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National Unity Crash Course

  • June 25, 2004

By Zedeck Siew

My time at National Service began on 24th March and ended 4th of June. I was part of Series 2. I spent the first month at a camp in Kuala Kubu Bahru and the rest at Kolej 14, UPM. We were occasionally forced to watch movies, to keep us out of our rooms and out of trouble during the evening hours. The movies we were made to watch throughout, in chronological order:

  1. Leftenan Adnan
  2. MX3
  3. Keluarga 69
  4. Leftenan Adnan
  5. MX3
  6. The Last Samurai
  7. Buli
  8. The Italian Job (the F. Gary Gray remake)

Also four episodes of TV1 serial Insurgensi, a half-fictionalised dramatisation of Parti Komunis Malaysia’s uprising during the 70s. The production house logo facsimiles Lucas film’s exactly (animation, lens-flare, and all). A Leftenan Kolonel wrote the script. The actors, of course, were not playing humans.

They showed us Leftenan Adnan for obvious reasons; MX3 and Buli are Paragons of Malay-language Komedi, Keluarga 69 was made by a National Treasure, The Last Samurai illustrates our Pandang ke Timur policy, and The Italian Job is, well – it has to be taken in context.

It was screened to us in a darkened hall, with an LCD projector and a laptop. It had a ticker running: “For Promotional Purposes Only”, at the bottom. Not all of us were there. Some were up in their rooms, smoking and feigning illness. About forty were at various volleyball courts, practicing for Malam Kebudayaan.

The Malam Kebudayaan was to be our crowning graduation of the Cultural Module, among the four we were supposed to complete, apart from Nationalism (‘Hamba menjunjung duli; Raja adil raja disembah’), Character Building (how to petition parents for money to buy guitar strings) and Community Service (field trips to Sony Bangi and KLIA). These were to help us develop a sense of patriotism as well as unity among the races. As time went by, however, word of the Cultural Module diminished and anticipation of our Malam Kebudayaan increased. The components of Culture they mentioned:

  1. dikir barat (Malay)
  2. kompang (Malay)
  3. tarian India klasik (Indian)
  4. tarian Cina klasik (Chinese)

We did the first two. The first night they squatted three hundred of us in a car-park. The facilitators held up the four instruments and shouted their names at us with a loudhailer. The instruments were too soft to hear from where I sat, close to the front. We never got to touch them.

The two dances were shelved due to time / resource constraints, and replaced with a katana-wielding Tom Cruise.

This lack of education did not impair us, culturally. We were not ignorant or apathetic. A tall Sikh fellow told me this socio-politically-conscious joke:

Three young men (Malay / Chinese / Indian) died in a road accident. The Chinese man woke up on the post­ mortem table. ‘God told us,’ he said to the surprised doctor, ‘you are too young to die. Pay me RM500 each and I will return you your lives.’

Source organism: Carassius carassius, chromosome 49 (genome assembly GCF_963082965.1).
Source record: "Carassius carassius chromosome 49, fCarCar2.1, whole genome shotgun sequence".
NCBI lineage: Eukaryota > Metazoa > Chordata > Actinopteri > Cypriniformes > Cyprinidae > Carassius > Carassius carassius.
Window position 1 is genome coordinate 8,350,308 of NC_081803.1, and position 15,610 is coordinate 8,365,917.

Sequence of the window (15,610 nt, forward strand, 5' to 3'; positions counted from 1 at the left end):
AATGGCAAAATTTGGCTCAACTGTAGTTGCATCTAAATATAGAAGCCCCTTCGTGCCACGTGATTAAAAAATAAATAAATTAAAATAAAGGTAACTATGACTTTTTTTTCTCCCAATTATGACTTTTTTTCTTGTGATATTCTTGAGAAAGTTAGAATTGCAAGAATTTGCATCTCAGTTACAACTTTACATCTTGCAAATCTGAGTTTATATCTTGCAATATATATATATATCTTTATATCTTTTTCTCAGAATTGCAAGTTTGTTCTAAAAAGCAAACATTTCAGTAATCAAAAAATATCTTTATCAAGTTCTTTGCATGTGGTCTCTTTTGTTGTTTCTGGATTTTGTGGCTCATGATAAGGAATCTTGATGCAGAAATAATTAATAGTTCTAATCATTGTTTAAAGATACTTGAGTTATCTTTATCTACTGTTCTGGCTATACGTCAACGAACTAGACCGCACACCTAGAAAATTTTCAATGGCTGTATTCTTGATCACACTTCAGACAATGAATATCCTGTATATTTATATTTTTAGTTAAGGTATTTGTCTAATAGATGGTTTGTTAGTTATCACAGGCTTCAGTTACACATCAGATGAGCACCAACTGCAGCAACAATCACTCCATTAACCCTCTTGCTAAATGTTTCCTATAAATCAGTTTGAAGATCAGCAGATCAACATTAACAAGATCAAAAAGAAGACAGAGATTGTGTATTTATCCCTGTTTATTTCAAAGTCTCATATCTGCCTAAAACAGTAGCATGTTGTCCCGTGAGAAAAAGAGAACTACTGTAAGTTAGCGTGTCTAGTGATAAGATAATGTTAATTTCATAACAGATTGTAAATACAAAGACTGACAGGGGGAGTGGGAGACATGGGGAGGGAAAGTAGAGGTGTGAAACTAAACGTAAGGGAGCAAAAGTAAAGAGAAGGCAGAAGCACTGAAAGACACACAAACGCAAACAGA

‘What about the other two?’ the doctor asked.

‘The Indian is still bargaining and the Malay is waiting for the government to pay.’

I was thirteen when I first heard the joke. I had agreed with the sentiment then. Now, I told my Sikh friend to shut up.

We were at Pusat Latihan Perindustrian & Pemulihan Bangi (known previously as Pusat Orang Kurang Upaya Bangi), in a conference room. We were waiting for the Muslim boys to finish the afternoon prayers; I opened my notebook. To pass the time I decided to catalogue the Mat Rempit, one of the wondrous and multifarious aspects of Malaysia I had encountered. Call him Awe:

Awe (pronounced a-weh) is a Malay youth, of working class origin (‘Lowest of the Low Class Malay,’ as a middle-class Malay friend of mine put it). He dresses in t-shirt, riding vest, and a pair of jeans worn as high up the waist as possible. He wears a baseball cap with the visor turned up at 45 degrees. Because of his jeans and extended time riding a bike, he has a bow-legged, shuffling gait.

His pride and joy is a motorcycle of reasonable purchase price, but heavily modified, as exemplified by these triumphant lyrics, in which Awe leads us:

Beribu habis duitku
Membuat motorku laju
Malam minggu, ku tertunggu-tunggu
Siapa nak challen aku!

When he first warbled onstage, one night, sounding quite horrific, I was endeared, even more so when the hall sang along. Here was a cute little ditty that, although against Policy (Rempits eventually make your speeding death statistics), authority let be.

Awe is loud, rude, and does not respect personal property. But Rempits in general are considered fashionable enough to garner adequate female attention; this, coupled with the fact they represent a majority at camp, earns contempt of other sects: the Middle Class, the Ah-Bengs, the Tamil Boys, the Sabahs, the Sarawaks, the Anok-­anok Kelate and Ganus. (Unfortunately, my experience of NS is male, due to official segregation and an unofficial, zeitgeist-induced discouragement of inter-gender interaction beyond courting.)